• The challenge from China is becoming more obvious by the day — measured by purchasing power parity, the U.S. is not the largest economy in the world as of now.
  • Even more daunting from a U.S. standpoint, and also representing a sea-change from the recent past, Russia has become far more economically and politically stable and an important power broker in West Asia.
  • These shifts cannot but, and are likely to, have a direct impact on the liberal international order.
  • It could, in turn, give a boost to authoritarian regimes and authoritarian trends.

Social concerns

  • Moving away from the political and economic consequences of COVID-19 are other concerns arising from an extended lockdown, social distancing and isolation.
  • Psychologists are even talking of an ‘epidemic of despair’ arising from a fear of unknown causes, resulting in serious anxiety and mental problems.
  • Extended isolation, according to psychologists, can trigger a different kind of pandemic even leading to possible suicidal tendencies, fits of anger, depression, alcoholism and eccentric behavioural patterns.

Digital factor

  • One possible, and unexpected, aspect of the COVID-19 epidemic could be the thrust it could provide to ‘digital authoritarianism’.
  • China’s authoritarian methods seem to have helped it to contain the spread of the virus — at least for the time being.
  • Somewhat similar tactics are being employed by some other countries as well. In turn, leaders across many nations may find China’s methods, and the embracing of technology to refashion authoritarianism for the modern age irresistible, and a standard to be adapted, even if they profess to be democratic.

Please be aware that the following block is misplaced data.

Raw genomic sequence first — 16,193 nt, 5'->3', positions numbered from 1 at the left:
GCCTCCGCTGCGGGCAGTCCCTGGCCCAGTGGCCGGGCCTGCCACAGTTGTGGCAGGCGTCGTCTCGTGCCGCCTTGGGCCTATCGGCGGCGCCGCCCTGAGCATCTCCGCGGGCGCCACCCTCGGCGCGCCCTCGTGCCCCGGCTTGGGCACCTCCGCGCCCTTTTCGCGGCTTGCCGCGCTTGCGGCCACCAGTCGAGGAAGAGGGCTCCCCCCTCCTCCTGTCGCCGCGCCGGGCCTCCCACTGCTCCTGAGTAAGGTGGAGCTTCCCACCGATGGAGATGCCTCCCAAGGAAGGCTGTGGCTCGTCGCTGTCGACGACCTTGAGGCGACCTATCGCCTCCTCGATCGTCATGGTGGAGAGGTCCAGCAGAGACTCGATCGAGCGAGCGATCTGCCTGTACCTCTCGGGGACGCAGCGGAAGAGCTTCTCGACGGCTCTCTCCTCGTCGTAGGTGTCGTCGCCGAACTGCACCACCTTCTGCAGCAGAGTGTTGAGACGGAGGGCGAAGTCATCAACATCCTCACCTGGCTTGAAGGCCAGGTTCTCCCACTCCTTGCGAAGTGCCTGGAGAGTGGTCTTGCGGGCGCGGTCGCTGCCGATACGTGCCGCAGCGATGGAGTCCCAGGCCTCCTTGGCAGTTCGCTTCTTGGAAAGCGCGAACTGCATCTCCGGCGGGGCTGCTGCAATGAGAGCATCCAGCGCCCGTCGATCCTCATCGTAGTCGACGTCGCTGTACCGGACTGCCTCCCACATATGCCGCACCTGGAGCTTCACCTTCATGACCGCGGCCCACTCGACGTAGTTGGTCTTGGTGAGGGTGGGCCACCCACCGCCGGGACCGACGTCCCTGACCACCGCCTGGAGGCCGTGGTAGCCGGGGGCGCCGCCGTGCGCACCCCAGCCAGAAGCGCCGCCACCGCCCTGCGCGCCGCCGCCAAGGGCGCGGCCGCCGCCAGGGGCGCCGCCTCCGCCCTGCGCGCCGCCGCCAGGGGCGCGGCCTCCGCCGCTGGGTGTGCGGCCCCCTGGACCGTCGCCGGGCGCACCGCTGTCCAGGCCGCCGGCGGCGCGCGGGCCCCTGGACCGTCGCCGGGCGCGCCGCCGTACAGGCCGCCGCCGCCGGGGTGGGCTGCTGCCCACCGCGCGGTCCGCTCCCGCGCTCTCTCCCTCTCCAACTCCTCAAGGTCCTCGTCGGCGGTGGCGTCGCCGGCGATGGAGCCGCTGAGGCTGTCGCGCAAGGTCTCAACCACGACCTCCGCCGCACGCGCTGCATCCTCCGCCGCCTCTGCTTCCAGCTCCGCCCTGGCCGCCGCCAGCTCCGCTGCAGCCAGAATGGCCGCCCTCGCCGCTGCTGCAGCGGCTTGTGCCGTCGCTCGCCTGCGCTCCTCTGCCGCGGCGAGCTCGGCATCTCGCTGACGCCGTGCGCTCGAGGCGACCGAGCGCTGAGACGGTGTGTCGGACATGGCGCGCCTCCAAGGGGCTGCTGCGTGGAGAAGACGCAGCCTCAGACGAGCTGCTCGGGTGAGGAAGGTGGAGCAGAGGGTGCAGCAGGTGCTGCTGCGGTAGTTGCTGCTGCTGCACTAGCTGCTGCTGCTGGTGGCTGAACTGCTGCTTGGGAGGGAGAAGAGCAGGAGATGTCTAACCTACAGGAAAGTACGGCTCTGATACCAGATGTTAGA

• The rise of digital autocracies could lead to digital repression, and in the age of AI-powered surveillance, create a capacity for predictive control, or what is often referred to as ‘social management’.

EXPLAINED: CYTOKINE STORMS — OR WHEN THE BODY’S OWN IMMUNE SYSTEM LEADS TO COVID-19 DEATHS

Focus: GS-III Science and Technology

Why in news?

Evidence is emerging that a subset of the infected patients develop severe COVID-19 because of an overreaction of their immune systems, which triggers what is known as a “cytokine storm syndrome” (CSS).

Who are vulnerable?

  • Various studies have shown that the disease has more severe consequences for those above the age of 60 years, and especially those with existing co-morbidities such as heart disease, diabetes, hypertension, chronic respiratory disease and cancer.
  • Some countries have also reported deaths of younger people, including teenagers, after catching the infection.

What is the Immune system and How does it work?

  • The immune systems in our bodies protect us from bacteria, viruses, and parasites by removing them from our systems.
  • The immune system gets activated by things that the body does not recognise as its own.
  • These things are called antigens, and include bacteria, fungi and viruses.
  • An effective immune system response involves inflammation, an important and indispensable part of the process.
  • This is visible when, for example, you hurt your knee or ankle — the area of this external injury becomes red and swollen, and the immune system in response deploys white blood cells to the injured area to begin work on repairs.
  • Without such an immune response, injuries would not heal, and infections would become deadly.
  • Inflammation has an important protective function.
  • The release of inflammatory mediators increases the blood flow to the area, which allows larger numbers of immune system cells to be carried to the injured tissue, thereby aiding the repairing process.

What is the Cytokine storm and How does it work?

  • However, if this inflammatory response is not regulated, very dangerous consequences can follow.
  • This is when a ‘cytokine storm’ can be triggered. The damage to the surrounding cells can be catastrophic, leading to sepsis and potentially, death.
  • Cytokine Storm occurs when large numbers of white blood cells are activated and release inflammatory cytokines, which in turn activate yet more white blood cells – severely.